Li Xiaodong is a Beijing-based architect, university professor and researcher. In 2014, he won the inaugural Moriyama RAIC International Prize for the Liyuan Library located in a village on the outskirts of Beijing. Born in Beijing in 1963, Li graduated from the School of Architecture at Tsinghua University in 1984 and completed his Ph.D. in the Netherlands in 1993. He established Li Xiaodong Atelier in 1997, focusing on small, often self-initiated projects and proposing a “Chinese architecture” that brings together traditional and contemporary modes of expression.Last fall, he delivered public lectures in Toronto and Montreal as part of the Moriyama RAIC International Prize Illumination Lecture Series. He spoke to the RAIC’s Maria Cook in Montreal.
How has Liyuan Library transformed Jiaojiehe village?
Jiaojiehe was very isolated. The library suddenly opened up a window for the people living there. It’s also opened up a window for the city people, who can see a different context—that people can live harmoniously with nature. Every weekend, Jiaojiehe now receives 200 to 300 visitors.
I want to help the village to have some income. So next, we are going to build something like a reception centre, with a combination of programs: a museum, a café and a service centre. We also want to help people to renovate their houses, to turn them into bed-and-breakfasts so that people can stay overnight in the village, enjoying the scenery and the library.
The RAIC Moriyama International Prize is given to a work of architecture that is judged to be transformative within its societal context and expressive of the values of justice, respect, equality and inclusiveness. How can the prize encourage such work?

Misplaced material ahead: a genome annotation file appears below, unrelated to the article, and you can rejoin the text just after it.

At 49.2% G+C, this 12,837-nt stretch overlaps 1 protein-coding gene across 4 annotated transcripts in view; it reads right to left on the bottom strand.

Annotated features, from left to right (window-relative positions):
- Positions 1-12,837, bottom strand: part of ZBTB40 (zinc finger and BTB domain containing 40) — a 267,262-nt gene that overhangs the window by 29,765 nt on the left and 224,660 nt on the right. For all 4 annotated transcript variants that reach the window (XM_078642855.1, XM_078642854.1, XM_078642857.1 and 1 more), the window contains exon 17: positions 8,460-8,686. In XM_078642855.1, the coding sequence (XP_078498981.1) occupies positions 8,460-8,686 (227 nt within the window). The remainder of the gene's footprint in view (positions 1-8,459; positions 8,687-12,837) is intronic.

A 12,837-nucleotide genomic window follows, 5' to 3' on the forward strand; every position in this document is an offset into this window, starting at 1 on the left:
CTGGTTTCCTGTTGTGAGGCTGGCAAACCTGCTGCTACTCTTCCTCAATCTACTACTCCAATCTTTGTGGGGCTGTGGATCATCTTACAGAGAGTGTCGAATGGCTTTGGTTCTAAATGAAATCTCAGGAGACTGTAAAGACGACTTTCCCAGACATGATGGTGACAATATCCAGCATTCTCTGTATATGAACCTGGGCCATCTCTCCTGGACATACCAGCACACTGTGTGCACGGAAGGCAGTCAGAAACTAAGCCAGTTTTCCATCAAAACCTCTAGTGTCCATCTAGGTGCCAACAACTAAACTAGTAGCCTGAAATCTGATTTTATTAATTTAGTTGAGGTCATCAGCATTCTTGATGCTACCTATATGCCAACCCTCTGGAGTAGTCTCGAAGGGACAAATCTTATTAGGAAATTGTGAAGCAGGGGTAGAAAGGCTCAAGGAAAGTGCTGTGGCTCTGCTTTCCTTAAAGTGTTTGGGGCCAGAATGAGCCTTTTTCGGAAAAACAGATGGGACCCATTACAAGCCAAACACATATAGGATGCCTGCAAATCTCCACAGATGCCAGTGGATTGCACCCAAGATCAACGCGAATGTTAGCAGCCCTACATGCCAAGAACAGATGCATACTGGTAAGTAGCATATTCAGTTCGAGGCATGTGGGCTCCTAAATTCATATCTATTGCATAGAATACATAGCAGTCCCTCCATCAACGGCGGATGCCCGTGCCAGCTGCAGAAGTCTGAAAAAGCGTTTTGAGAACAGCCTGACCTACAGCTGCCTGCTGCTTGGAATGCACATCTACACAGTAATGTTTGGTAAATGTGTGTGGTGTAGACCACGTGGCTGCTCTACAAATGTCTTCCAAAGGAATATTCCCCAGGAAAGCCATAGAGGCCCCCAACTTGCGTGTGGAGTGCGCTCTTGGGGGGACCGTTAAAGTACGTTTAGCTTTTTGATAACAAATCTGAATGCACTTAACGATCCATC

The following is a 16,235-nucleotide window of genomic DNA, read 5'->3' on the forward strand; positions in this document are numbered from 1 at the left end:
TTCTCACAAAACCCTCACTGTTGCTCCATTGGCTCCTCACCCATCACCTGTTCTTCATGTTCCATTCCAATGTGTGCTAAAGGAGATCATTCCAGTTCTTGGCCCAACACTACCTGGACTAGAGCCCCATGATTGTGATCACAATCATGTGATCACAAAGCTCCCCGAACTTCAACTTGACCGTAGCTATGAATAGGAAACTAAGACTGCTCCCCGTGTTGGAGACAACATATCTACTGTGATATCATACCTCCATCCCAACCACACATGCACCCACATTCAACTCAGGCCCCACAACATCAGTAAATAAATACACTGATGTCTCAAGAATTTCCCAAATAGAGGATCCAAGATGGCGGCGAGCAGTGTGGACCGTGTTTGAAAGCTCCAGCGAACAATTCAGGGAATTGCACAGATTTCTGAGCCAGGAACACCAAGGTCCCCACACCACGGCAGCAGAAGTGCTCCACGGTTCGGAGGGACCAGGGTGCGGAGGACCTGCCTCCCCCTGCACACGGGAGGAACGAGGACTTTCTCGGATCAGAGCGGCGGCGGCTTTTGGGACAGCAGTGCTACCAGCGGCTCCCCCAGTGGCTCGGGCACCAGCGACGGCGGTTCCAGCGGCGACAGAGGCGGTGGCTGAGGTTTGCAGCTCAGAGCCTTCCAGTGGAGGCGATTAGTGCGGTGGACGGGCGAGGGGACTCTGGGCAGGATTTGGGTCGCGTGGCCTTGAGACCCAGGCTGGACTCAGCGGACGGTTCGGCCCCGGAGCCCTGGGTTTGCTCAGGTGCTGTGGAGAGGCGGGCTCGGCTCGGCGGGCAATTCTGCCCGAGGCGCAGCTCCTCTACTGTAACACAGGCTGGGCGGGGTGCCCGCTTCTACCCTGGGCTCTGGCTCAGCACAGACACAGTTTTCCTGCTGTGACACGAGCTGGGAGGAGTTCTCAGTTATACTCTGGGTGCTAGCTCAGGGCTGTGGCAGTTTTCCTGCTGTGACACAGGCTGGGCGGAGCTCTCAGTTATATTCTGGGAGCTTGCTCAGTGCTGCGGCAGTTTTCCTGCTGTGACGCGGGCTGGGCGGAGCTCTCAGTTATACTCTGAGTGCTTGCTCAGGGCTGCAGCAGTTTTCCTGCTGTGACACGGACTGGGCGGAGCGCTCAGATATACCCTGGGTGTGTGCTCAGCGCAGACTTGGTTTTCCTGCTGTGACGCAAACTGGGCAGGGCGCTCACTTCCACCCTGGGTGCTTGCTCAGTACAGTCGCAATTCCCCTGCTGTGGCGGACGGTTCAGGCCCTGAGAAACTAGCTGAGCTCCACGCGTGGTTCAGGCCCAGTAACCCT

The Moriyama Prize is one of the few major international prizes that sends jury members to visit the finalist buildings. The value of the prize is very high in that sense. Nowadays, we communicate by email, by Facebook, by Twitter—140 characters to transmit our ideas. Ideas are skin deep. To overcome this problem, we need to put away the flashy forms and shapes, and to go deeper. This is exactly the position from which the Moriyama Prize can encourage more meaningful ideas.
What are your observations on the massive urbanization and construction programs underway in China?
In 1979, when China reopened the door to the outside world, other countries were already in a post-modern stage of development. Industrialization had finished. Modernization had finished. China was a black-and-white world, and we were exposed to a colourful world outside. We’d never been through industrialization. We’d never been through modernization. So right away we needed to catch up. We had to become part of the global family.
In the last 30 years, urbanization has been so rapid. We didn’t have time to waste to reflect on what pattern we should adopt. I think it’s now the time for us to look at the mistakes we have been making. We need to adjust how we proceed with our urbanization process in the next 20 years—because we are planning to bring another 400 million from the countryside to the cities.